W3C home > Mailing lists > Public > www-tag@w3.org > March 2012

Re: httpRange-14 Change Proposal

From: Nathan <nathan@webr3.org>
Date: Wed, 28 Mar 2012 22:23:12 +0100
Message-ID: <4F738140.1050702@webr3.org>
To: Jeni Tennison <jeni@jenitennison.com>
CC: public-lod@w3.org, "www-tag@w3.org List" <www-tag@w3.org>

First, thanks for confirming - many responses in line from here:

Jeni Tennison wrote:
 > The server *can* return the same content from the /uri URI and from
 > the /uri-documentation URI, but it does not have to, and it wouldn't
 > be sensible to do so for an image. Your first question asked if the
 > server could return the same content, your second asked if it must.

Apologies for any confusion from my wording, however I did mean "can" 
rather than "must".

In a nutshell then, this proposal says that you can return a 200 OK for 
a GET request on any URI, but if you return "a representation of a 
description of the thing referred to by <uri>" rather than "a 
representation of the thing referred to by <uri>" then you should say it 
is so by including the special "<uri> :describedby <uri-documentation>" 

Additionally, rather than special casing this so that this rule let's a 
publisher override the default 200 OK return a representation of a 
resource, the proposal also aims to change web arch and the HTTP 
specification such that a 200 OK in response to a GET no longer returns 
a representation of the requested URI, rather it just returns a 
representation which you must consult to find out what it is.

That's quite a large change to the web / web arch / http.

> On 28 Mar 2012, at 16:07, Nathan wrote:
>> Jeni Tennison wrote:
>>> Yes, that's correct. With no constraining Accept headers, it could alternatively return HTML with embedded RDFa with a <link rel="describedby"> element, for example.
>> Is that universally true?
>> Suppose /uri identified a PDF formatted ebook, or a digital image of a monkey in JPEG format, or even an RDF document.
> Then it would return those things. I think that you may have leapt to the conclusion that /uri *always* returns the same as /uri-documentation. There's nothing to my knowledge that says that, indeed given that you can have several :describedby links it would be impossible.

Sorry no, not *always* just *always could* or *always can*. As in, it 
would be universally true that for any successful GET request you would 
receive a representation, and that representation may be a 
representation of the <target-uri>, or it may be a representation of 
<some-other-uri> which describes the target-uri.

>> Question A:
>> Currently we have:
>> <http://example.org/uri>; - a JPEG image of a monkey.
>> When you issue a GET on that URI the server currently responds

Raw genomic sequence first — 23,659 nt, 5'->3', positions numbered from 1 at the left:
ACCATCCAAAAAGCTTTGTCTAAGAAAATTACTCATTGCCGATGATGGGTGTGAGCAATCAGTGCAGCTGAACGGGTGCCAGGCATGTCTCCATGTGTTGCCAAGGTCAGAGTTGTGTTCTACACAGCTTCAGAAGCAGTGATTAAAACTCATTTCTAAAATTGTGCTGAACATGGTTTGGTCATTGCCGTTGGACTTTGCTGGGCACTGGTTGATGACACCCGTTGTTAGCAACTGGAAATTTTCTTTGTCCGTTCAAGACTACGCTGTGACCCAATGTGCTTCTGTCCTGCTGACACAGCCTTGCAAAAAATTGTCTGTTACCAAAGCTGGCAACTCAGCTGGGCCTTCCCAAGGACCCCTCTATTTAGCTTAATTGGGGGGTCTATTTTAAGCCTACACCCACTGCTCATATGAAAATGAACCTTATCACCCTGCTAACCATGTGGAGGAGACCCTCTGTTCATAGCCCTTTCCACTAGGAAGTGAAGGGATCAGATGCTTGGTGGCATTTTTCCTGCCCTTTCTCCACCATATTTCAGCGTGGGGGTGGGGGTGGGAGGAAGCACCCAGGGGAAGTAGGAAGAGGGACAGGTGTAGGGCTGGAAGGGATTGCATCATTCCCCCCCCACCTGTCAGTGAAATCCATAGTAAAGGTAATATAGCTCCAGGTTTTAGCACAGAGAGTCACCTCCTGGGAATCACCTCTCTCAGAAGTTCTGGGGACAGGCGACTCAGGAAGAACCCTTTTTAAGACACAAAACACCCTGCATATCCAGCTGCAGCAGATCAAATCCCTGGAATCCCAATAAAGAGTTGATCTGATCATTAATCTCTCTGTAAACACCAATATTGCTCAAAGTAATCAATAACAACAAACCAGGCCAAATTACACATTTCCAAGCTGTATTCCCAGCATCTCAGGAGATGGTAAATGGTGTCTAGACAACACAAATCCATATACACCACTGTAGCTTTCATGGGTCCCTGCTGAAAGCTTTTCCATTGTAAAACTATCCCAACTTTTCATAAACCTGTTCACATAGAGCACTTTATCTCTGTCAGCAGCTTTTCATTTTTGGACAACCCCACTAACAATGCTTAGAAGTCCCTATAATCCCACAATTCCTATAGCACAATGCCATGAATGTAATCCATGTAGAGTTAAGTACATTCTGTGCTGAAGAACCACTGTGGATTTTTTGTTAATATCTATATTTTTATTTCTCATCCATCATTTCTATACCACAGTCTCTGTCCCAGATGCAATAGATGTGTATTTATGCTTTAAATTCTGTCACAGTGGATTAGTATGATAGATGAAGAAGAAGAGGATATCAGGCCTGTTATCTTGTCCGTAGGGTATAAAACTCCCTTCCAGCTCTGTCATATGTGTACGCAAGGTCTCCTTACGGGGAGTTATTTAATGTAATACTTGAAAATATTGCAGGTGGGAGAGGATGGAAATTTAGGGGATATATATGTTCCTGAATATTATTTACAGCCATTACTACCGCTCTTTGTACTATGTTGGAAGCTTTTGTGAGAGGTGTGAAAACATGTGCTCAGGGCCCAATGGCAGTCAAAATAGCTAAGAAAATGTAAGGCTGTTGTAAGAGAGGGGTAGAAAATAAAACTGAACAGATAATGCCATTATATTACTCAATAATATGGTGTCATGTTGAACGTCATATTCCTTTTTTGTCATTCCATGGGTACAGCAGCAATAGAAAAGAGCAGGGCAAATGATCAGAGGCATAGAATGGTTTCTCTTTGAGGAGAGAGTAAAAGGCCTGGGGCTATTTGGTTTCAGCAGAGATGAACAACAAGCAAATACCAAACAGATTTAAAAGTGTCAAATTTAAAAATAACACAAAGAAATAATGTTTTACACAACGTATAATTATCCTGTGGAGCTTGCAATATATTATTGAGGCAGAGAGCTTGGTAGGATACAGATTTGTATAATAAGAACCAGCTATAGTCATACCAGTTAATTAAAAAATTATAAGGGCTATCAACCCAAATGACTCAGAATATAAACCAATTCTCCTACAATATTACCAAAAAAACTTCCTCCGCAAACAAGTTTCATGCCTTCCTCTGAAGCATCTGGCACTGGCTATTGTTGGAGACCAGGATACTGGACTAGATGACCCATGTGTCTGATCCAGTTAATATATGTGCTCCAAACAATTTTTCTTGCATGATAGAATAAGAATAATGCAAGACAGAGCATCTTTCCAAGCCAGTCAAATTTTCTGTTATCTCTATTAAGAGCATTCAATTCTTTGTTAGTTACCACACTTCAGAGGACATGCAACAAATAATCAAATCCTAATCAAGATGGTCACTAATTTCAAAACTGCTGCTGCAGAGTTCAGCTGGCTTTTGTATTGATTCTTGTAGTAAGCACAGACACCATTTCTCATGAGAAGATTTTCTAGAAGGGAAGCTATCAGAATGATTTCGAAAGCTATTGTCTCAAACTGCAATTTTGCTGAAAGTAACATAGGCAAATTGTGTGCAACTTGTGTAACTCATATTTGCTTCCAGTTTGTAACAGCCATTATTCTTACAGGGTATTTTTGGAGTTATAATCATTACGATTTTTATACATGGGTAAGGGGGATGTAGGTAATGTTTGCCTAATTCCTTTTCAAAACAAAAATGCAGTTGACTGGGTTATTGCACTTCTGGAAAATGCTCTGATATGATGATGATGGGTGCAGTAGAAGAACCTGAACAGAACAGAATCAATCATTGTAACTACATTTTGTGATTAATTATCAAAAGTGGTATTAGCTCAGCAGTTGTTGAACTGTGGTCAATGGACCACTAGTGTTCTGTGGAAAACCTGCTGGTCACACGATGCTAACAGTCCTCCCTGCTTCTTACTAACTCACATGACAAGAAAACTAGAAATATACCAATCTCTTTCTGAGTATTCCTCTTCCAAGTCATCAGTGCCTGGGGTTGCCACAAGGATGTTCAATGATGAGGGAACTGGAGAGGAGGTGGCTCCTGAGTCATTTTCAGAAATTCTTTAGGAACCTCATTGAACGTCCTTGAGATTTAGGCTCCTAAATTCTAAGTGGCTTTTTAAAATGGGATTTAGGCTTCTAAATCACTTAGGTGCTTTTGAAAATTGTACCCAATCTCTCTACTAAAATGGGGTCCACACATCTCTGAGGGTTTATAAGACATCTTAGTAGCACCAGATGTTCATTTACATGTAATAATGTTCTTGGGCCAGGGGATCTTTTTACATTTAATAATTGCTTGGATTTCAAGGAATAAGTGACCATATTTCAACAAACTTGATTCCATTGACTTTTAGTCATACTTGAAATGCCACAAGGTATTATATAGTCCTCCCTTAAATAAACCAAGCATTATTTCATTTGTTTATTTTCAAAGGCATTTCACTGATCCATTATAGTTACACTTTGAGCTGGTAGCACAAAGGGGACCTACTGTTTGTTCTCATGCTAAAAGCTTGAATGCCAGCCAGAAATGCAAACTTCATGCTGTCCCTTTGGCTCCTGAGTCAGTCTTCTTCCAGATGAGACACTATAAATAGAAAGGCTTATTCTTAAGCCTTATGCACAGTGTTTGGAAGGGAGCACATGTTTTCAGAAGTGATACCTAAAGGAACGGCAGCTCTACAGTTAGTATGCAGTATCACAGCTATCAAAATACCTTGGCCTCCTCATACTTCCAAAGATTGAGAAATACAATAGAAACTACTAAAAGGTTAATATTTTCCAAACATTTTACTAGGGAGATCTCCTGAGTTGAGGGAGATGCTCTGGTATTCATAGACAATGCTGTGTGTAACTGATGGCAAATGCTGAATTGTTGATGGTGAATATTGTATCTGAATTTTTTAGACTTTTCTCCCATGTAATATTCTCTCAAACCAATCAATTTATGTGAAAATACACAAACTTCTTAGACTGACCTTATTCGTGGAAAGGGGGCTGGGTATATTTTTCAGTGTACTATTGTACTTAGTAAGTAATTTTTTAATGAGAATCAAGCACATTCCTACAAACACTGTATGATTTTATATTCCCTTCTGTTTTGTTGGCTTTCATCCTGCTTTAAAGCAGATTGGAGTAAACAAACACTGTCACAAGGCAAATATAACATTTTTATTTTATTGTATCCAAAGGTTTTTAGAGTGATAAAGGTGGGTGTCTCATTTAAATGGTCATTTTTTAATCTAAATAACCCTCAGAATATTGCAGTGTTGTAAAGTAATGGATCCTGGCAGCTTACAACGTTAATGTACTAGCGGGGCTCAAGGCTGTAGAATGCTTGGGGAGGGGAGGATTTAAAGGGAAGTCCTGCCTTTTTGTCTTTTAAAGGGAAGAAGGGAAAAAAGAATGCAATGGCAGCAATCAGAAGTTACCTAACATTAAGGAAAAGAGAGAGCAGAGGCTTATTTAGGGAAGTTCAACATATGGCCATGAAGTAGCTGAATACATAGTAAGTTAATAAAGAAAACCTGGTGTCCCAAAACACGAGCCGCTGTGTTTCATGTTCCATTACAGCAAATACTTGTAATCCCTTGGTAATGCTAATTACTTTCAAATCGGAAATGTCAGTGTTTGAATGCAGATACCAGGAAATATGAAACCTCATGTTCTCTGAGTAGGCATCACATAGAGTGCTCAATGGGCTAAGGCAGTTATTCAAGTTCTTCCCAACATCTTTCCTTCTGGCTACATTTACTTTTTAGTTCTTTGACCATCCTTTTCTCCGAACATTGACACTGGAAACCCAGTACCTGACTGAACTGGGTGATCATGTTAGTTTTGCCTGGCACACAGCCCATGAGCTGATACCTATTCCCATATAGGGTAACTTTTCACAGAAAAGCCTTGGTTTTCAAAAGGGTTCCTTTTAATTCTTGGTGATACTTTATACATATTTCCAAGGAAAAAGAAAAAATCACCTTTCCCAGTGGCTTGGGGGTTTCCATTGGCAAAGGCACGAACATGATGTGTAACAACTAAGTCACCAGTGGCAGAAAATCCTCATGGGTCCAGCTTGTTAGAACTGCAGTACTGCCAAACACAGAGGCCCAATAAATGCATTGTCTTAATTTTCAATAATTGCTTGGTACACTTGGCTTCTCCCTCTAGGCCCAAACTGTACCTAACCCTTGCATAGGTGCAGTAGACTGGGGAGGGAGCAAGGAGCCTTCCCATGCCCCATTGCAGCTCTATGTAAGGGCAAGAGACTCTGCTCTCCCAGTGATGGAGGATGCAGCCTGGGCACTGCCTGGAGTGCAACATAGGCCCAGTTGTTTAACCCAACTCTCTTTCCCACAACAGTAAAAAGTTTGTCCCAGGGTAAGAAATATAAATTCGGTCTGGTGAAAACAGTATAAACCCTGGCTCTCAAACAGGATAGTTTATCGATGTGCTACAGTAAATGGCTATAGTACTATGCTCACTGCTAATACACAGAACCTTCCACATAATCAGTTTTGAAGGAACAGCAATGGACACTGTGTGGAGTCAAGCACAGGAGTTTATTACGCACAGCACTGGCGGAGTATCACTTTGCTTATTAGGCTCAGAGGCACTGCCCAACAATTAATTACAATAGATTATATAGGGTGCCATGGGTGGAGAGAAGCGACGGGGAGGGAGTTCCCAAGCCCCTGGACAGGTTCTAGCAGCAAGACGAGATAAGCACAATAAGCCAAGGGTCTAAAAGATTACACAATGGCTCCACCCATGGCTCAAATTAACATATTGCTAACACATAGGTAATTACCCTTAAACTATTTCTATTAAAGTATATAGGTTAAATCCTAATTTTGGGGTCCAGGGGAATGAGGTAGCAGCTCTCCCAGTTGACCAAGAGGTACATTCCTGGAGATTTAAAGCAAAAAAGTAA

>> 200 OK
>> Content-Type: image/jpeg
>> Link: <http://example.org/uri-documentation>;; rel="describedby"
>> So under this new proposal, the server can return the contents of /uri-documentation with a status of 200 OK for a GET on /uri?
> Under the proposal, the server would return the JPEG with a 200 OK for a GET on /uri. http://example.org/uri-documentation would return a description of the JPEG in some machine-readable format. 

Or more accurately, the server MAY return the JPEG with a 200 OK for a 
GET on /uri, or it may return the same result as a successful GET on 
/uri-documentation (a description of the /uri in some machine readable 

Is this limited to machine readable format, why not human readable too?

It appears that if one can return text/turtle for a GET request on 
</foo>, where { </foo> a :Horse } then one should also be able to return 
an image/jpeg which visually describes the horse.

>> If yes, this seems like massively unexpected functionality, like a proposal to treat "Accept: some/meta-data" like a DESCRIBE verb, and seems to exaggerate the URI substitution problem (as in /uri would be taking as naming the representation of /uri-documentation).
>> If no, where's the language which precludes this? (and how would that language go, given that it's exactly the same protocol flow and nothing has changed - other than the reader presuming that /uri now identifies something that does have a representation that can be transferred over HTTP vs identifying something that doesn't have a representation that can be transferred over HTTP).
> I don't really understand what you think it needs to say I'm afraid.

>> Question B:
>> How would conneg work, and what would the presence of a Content-Location response header mean? Would HTTPBis need to be updated?
> I can't see any way in which any of that would work differently from currently.

Okay, given the use-case of a GET on </uri> returning 200 OK, and the 
response containing a representation of </uri-documentation> in text/turtle:

What would the value of the Content-Location header be? /uri-documentation?

short version: this proposal would mean many sections of httpbis would 
need to be reworded and changed, as it conflicts to the point of saying 
the opposite.

>> Question C: